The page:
The stages of a 12-week tutorial group

July 07, 2017
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Love them or loathe them, tutorials are a part of every degree. In a 12-week semester, every tutorial group follows the same stages – from awkwardness to camaraderie and back again. These are those stages.

Weeks 1-2: Awkwardness

Tutors never seem to understand how to properly introduce new students to one another. The cringeworthy introductory exercises tutors put poor students through really set an awkward tone for the first couple of weeks of semester. Although it does promote early interaction with the other members of your group, it also ensures that your first impression of everyone is them sheepishly describing their degree, their year and one ‘fun’ fact about themselves.

Weeks 3-4: Cliques

From weeks three to four, students begin to shake off their awkward first impressions and get to know each other. As with any time people are forced to spend prolonged periods with each other, cliques form. Initially, these are subtle. Students start wordlessly sitting next to the same people, silently acknowledging the potential for a conversation one day. Sometimes textbooks and stationery get shared in this stage, as things warm up.

The typical cliques of residential college students and uni society friends form, but more unexpected ones can also blossom – the nerd and the jock, the country kid and the international student – beautiful things happen in the clique stage.

Weeks 5-6: Group projects

By this stage, we have reached peak clique. When the tutor allows people to pick their own groups for group projects, everyone’s true colours emerge. If you thought you knew your popularity before this stage, you’ll definitely know after it. The whole process is as intimidating as being picked for a dodgeball team in high school sport and no one wants to have to ask the tutor to place them in a group.

Weeks 7-8: Post-holiday bliss

At this stage, usually after the mid-semester break, something strange happens. Most of the cliques that had been formed collapse, and suddenly everyone starts to get along. It could be the relaxation from the break, or the knowledge that the semester is over halfway done, but all members of the group really start to gel and collaborate. This is when the subject group chats start up on Facebook, and everyone finally feels confident enough to follow each other on Instagram.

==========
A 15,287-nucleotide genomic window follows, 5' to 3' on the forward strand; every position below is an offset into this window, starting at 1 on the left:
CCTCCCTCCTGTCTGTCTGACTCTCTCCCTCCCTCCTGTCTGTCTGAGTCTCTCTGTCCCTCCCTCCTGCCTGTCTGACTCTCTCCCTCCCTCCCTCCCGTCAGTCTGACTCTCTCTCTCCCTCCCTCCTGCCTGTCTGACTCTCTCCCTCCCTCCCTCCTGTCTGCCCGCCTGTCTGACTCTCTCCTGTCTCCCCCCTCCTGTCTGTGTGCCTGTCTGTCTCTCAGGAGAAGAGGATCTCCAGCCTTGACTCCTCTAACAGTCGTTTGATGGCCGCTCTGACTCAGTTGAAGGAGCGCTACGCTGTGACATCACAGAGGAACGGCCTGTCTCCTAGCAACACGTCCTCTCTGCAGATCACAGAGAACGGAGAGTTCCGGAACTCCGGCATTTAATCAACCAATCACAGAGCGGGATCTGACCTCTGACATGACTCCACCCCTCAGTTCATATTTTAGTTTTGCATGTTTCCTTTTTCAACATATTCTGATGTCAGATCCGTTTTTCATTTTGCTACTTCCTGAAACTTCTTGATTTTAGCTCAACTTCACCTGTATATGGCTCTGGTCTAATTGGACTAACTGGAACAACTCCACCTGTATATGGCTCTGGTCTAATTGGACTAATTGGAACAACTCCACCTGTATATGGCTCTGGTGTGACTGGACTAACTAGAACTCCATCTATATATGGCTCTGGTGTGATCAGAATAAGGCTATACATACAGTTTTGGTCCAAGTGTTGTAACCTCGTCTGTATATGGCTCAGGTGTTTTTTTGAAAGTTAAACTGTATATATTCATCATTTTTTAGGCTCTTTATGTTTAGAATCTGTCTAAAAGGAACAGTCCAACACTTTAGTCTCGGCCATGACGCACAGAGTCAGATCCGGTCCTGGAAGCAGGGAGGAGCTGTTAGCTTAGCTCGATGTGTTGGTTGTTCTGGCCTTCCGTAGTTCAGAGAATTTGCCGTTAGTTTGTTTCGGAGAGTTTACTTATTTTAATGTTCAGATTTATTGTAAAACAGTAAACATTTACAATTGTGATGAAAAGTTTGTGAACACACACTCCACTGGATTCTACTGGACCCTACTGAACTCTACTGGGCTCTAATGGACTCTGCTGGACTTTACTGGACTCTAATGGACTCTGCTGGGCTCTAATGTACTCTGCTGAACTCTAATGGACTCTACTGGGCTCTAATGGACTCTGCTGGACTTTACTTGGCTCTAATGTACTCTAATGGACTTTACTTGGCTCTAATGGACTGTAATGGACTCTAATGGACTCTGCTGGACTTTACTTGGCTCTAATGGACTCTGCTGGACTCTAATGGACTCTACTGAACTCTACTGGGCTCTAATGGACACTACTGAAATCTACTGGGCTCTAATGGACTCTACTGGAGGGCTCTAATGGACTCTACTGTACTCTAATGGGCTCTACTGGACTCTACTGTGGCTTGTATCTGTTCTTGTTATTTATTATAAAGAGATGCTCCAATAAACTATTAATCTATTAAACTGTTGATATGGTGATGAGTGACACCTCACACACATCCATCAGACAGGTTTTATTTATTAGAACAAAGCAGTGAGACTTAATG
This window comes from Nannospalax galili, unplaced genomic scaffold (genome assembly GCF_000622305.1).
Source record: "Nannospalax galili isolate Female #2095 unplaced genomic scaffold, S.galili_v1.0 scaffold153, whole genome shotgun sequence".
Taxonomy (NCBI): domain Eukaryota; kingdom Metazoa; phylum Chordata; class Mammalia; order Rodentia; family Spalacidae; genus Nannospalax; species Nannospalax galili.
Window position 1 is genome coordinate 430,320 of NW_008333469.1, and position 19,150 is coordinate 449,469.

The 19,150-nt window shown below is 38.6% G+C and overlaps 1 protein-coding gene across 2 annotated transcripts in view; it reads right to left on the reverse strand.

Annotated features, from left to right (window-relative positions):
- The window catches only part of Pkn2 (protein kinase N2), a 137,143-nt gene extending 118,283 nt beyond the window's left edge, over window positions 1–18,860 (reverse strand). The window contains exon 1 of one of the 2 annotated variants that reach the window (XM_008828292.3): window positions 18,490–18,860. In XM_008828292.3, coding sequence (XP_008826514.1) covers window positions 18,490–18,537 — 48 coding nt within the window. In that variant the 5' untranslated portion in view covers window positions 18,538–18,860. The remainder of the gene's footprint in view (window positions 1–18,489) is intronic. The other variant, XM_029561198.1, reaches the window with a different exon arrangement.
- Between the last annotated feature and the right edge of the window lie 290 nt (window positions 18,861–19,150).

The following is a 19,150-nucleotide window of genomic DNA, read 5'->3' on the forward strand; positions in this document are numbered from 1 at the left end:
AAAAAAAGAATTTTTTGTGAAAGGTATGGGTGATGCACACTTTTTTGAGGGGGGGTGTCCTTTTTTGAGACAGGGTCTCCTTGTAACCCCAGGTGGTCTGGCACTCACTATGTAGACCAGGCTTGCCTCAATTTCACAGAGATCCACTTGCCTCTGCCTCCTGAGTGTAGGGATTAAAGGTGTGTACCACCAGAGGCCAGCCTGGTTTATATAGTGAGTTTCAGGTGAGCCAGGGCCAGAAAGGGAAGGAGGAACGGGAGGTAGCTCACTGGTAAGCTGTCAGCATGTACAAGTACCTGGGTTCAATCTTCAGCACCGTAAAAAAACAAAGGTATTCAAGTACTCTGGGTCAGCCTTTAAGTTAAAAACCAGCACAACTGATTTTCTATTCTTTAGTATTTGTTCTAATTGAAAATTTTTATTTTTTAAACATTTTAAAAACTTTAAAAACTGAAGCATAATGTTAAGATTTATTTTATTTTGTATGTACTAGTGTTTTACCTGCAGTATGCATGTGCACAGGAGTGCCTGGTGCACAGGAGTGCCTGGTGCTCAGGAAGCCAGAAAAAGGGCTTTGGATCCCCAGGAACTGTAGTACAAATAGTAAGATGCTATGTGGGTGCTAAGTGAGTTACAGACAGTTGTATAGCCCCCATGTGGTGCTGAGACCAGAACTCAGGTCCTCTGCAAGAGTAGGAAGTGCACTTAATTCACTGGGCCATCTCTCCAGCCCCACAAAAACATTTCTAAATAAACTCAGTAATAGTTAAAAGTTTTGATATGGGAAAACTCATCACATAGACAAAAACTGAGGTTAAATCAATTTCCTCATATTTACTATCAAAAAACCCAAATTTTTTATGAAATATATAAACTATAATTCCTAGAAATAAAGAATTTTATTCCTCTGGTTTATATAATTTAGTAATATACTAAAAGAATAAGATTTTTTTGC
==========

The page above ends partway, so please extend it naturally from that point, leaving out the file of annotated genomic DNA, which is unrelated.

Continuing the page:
Weeks 9-10: Honeymoon period

Everyone lives for the Honeymoon period. There are coffees before and after class, people have organised end of sem drinks, and there are even a few inside jokes kicking around. Positivity in this stage is at an all-time high. Exams are just close enough for everyone to start celebrating the end of semester, but not so close as to cause fear. Ironically, learning and productivity are also at their high-point in this stage because people finally feel comfortable enough to have discussions with each other. But like all Honeymoon periods, they end, sadly and abruptly. 

Weeks 11-12: Separation

By the last two weeks, everyone’s checked out mentally. People stop attending, the mood is sombre and the tutor has started to think about their holidays. At this point, everyone is just there to get exam tips. Most people realise that they’ll probably never have to interact with anyone in their tute group again, and become distant. But that’s not always the case. If you’re lucky enough to still have a friend or two by the end of your 12-week rollercoaster, hold on to them. Keep in touch over the holidays, grab a coffee and make sure you coordinate timetables for subjects next sem, so that you don’t have to face your next tutorial group alone.  

Callum McDermott

Callum studies Arts at the University of Melbourne when he's not drinking any coffee he can get his hands on.

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